United States District Court, S.D. Illinois
KEVIN LEE GRADY, No. 16001-040, Petitioner,
WARDEN TRUE, Respondent.
MEMORANDUM AND ORDER
Kevin Lee Grady is currently incarcerated in the United
States Penitentiary located at Marion, Illinois
(“USP-Marion”). He brings this habeas corpus
action pursuant to 28 U.S.C. § 2241. (Doc. 1). Grady
challenges his conviction and sentence for bank fraud, wire
fraud, and making false statements to a federal official in
United States v. Grady, No. 11-cr-00131-RJJ-2 (W.D.
Mi.) (“criminal case”). He asks this Court to
vacate his sentence on jurisdictional and due process
grounds. (Doc. 1, pp. 5-6, 8-25).
argues that the financial institution he was convicted of
defrauding did not qualify as a federally insured
“financial institution” under 18 U.S.C. § 20
until the legal definition of “financial
institution” changed several years after he did
business with the institution. (Doc. 1, pp. 8-25). Further, a
misunderstanding about which institution he used resulted in
his wrongful conviction. Id.
not the first time that Grady has brought this challenge to
his conviction and sentence. He has already pursued this
claim unsuccessfully on three or more prior occasions under
28 U.S.C. § 2255, 28 U.S.C. § 2241, and in related
appeals. Grady is foreclosed from doing so again here, based
on his new understanding of subject matter jurisdiction and
Grady has previously been advised, § 2241 is not a
vehicle for appealing an adverse decision on a § 2255
motion or a § 2241 petition. It certainly is not an
appropriate vehicle for appealing an unfavorable decision
from the Court of Appeals. Grady nevertheless returns to this
Court seeking relief under § 2241 based on the same
arguments that have already been rejected.
§ 2241 Petition shall be dismissed with prejudice. In
addition, Grady is WARNED that he will be
subject to sanctions for any future attempts to reassert
foreclosed or frivolous claims in a federal habeas petition
in this District.
was the leader of a complex scheme aimed at defrauding
numerous banks of millions of dollars in connection with
mortgage loans. He was found guilty of bank fraud, wire
fraud, and making false statements to a federal official
following a nine-day jury trial that began on February 7,
2012. See United States v. Grady, No.
11-cr-00131-RJJ-2 (W.D. Mi. 2012) (“criminal
case”). Grady was sentenced to 168 months of
imprisonment, 4 years of supervised release, and $3, 086,
195.06 in restitution. (Doc. 174, criminal case). The Sixth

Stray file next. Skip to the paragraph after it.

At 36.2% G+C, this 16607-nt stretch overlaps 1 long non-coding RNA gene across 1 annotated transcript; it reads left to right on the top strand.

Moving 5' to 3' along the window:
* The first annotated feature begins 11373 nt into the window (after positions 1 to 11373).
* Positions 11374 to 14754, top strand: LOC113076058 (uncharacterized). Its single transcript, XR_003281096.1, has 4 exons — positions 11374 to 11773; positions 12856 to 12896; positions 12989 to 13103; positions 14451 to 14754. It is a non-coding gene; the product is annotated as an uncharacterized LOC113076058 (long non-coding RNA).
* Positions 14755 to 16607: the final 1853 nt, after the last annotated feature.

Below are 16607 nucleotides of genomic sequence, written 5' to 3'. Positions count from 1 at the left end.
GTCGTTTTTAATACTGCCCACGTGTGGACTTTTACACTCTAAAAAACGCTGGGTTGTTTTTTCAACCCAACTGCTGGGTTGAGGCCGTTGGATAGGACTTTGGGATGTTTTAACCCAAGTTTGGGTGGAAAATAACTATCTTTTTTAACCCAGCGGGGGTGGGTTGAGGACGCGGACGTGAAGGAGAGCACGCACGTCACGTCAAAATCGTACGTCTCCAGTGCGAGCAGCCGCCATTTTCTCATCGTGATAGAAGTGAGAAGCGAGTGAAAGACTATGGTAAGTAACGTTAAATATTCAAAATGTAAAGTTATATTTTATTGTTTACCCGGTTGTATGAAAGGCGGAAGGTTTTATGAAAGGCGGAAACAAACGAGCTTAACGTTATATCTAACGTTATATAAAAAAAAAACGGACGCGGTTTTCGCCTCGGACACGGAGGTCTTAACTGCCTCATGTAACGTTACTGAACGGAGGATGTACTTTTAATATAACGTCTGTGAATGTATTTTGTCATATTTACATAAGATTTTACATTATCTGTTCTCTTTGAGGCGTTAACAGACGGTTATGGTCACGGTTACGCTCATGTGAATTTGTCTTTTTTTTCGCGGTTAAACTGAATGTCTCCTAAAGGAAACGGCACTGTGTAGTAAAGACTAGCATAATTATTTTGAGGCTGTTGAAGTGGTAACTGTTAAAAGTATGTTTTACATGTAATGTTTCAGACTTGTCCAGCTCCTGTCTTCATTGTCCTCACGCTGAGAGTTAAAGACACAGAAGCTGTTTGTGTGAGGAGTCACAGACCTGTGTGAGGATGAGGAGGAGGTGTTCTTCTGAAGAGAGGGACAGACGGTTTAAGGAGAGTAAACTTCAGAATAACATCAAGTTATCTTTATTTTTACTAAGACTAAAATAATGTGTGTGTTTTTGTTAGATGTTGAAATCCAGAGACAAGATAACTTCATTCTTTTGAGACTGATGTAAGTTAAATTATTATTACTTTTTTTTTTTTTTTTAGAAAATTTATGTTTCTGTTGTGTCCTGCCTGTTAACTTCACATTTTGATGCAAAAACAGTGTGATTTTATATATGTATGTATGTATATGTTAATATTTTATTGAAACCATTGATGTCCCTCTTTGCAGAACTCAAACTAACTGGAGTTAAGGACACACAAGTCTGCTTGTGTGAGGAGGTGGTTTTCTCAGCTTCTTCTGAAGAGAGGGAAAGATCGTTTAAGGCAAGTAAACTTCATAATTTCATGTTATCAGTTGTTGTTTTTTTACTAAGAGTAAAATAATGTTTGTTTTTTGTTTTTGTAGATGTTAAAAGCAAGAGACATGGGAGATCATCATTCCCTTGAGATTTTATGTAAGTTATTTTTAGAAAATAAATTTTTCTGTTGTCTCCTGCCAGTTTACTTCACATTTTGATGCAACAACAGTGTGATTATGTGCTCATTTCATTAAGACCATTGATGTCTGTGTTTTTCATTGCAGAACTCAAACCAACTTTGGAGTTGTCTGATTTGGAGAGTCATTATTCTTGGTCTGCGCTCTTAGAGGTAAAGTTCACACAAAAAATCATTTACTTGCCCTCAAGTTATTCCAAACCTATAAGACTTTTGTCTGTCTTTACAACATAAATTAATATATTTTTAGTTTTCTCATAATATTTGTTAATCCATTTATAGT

Circuit Court of Appeals affirmed his conviction and
sentence. United States v. Grady, App. No. 12-1788
(6th Cir. July 31, 2013).
filed a timely motion to vacate, set aside, or correct
sentence pursuant to 28 U.S.C. § 2255 on January 13,
2014. Grady v. United States, No. 14-cv-00038-RJJ
(W.D. Mi. 2014) (“§ 2255 Motion”). In the
§ 2255 Motion, he raised the following arguments, which
were summarized by the district court, as follows:
Mr. Grady's claims, many of which overlap, fall into four
general categories: (1) challenges to the sufficiency of the
evidence; (2) challenges to his convictions and restitution
based on his lenders' sale of loans on the secondary
market; (3) challenges to his conviction for bank
fraud (Count 20) based on his assertion that Key Bank, N.A.,
was not a “financial institution” as defined in
18 U.S.C. § 20.5; (4) challenges based on alleged
ineffective assistance of counsel for (i) failing to
investigate the charges against him adequately; (ii) failing
to present evidence and argue at trial that Mr. Grady was not
guilty of wire fraud because the fraudulent loans had been
sold on the secondary market; (iii) failing to
present at trial evidence that Key Bank, N.A. was not a
“financial institution” as defined in 18 U.S.C.
§ 20; and (iv) failing to challenge the
evidentiary value of certain of the appraisals the government
introduced in support of its extensive case.
(Doc. 18, pp. 3-4, § 2255 Motion) (emphasis added). The
§ 2255 Motion was denied in all respects. Id.
The Sixth Circuit Court of Appeals also denied a certificate
of appealability. Grady v. United States, No.
14-2568 (6th Cir. June 19, 2015).
sought federal habeas relief under 28 U.S.C. § 2241 in
this District on March 17, 2016. Grady v. Baird, No.
16-cv-00285-DRH (S.D. Ill. 2016) (§ 2241 Petition). In
the § 2241 Petition, he reasserted all of the same
claims that were unsuccessful in his initial § 2255
Motion. (Doc. 1, § 2241 Petition). This Court dismissed
the § 2241 Petition with prejudice. (Doc. 6, § 2241
Petition). Grady appealed the decision, and the Seventh
Circuit Court of Appeals affirmed this Court's decision,
stating: “[A]s the district court held, a § 2241
action cannot function as an appeal of another court's
decision. Grady did not show that § 2255 is inadequate
to remedy his claims.” Grady v. Baird, App.
No. 16-2163 (7th Cir. Nov. 4, 2016) (Doc. 19-1, § 2241
subsequently filed three applications for leave to file a
second or successive § 2255 motion on April 10, 2017,
November 20, 2017, and April 9, 2018, respectively. (Docs.
24-26, § 2255 Motion). The Sixth Circuit denied all
three applications. Id. The instant § 2241